On February 18, 2021, the Supreme Court of Canada (SCC) declined to hear the Canada Revenue Agency (CRA) appeal of its loss in the Federal Court of Appeals (FCA) in Canada against Cameco Corporation (2020 FCA 112). (Cameco) .1 This exhausts the rating agency’s ability to continue the 2003, 2005 and 2006 fiscal year revaluation of Cameco Corporation, a Canadian publicly traded uranium mining company. Logically, the same result should apply to Cameco’s fiscal years 2007-2014, which have also been re-rated by the rating agency on the same subject, but have not yet been tried in court.
Cameco was the first Canadian court case to apply the Transfer Pricing Recalibration Rule (TPRR) in s. 247 of the Income Tax Act (Canada) (ITA). Cameco had set up a European sales subsidiary (Salesco) that took advantage of certain commercial opportunities to purchase uranium from independent third parties. Cameco also entered into long-term contracts to sell produced uranium to Salesco, as a result of which the uranium price rose significantly. As a result, profits from Salesco’s uranium sales indirectly to buyers outside Canada were largely made in Switzerland by Salesco and not in Canada by Cameco.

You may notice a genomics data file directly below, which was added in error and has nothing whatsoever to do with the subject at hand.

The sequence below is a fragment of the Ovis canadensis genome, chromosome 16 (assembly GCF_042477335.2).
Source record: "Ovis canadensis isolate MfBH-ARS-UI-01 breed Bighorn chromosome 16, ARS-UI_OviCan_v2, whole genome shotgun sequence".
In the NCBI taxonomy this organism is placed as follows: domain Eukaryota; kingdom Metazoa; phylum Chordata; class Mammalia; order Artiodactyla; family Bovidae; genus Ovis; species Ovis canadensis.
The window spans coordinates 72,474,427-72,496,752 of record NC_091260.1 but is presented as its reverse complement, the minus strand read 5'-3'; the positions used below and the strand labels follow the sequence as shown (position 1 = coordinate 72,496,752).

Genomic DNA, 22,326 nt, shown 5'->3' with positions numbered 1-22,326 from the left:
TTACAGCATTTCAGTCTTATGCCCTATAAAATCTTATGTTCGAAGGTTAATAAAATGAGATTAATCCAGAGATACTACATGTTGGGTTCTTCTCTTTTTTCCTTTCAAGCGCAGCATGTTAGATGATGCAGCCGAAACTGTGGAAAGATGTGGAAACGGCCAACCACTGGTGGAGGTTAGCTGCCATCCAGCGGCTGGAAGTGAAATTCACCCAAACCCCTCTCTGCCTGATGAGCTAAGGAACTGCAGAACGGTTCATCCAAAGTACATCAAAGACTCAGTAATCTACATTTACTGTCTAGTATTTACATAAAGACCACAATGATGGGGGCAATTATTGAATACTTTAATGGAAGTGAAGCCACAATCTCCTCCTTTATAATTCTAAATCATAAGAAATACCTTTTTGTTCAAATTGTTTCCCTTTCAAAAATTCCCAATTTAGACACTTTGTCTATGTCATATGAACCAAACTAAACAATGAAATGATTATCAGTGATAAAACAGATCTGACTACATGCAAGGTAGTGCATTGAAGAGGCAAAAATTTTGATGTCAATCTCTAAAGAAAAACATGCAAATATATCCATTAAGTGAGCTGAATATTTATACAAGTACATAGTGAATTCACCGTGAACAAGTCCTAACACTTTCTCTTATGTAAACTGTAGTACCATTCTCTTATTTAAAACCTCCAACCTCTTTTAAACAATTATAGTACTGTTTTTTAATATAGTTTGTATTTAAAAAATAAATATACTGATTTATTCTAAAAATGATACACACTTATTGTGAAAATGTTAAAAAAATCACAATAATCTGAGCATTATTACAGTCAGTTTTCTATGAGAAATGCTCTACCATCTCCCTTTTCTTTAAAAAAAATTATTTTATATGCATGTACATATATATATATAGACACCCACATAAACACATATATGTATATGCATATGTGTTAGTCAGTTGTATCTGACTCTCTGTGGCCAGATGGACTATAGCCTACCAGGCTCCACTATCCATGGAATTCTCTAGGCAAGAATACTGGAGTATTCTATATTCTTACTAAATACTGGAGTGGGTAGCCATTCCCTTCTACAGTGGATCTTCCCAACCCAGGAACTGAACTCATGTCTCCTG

The rating agency re-rated Cameco and attributed all of Salesco’s profits to it. The bases for this re-evaluation were:
- Salesco was a sham that should simply be ignored; and
- Canada’s transfer pricing rules in ITA p. 247 allowed the rating agency to ignore the transactions actually made and instead determine Canada’s tax results based on what the parties would have agreed on market terms.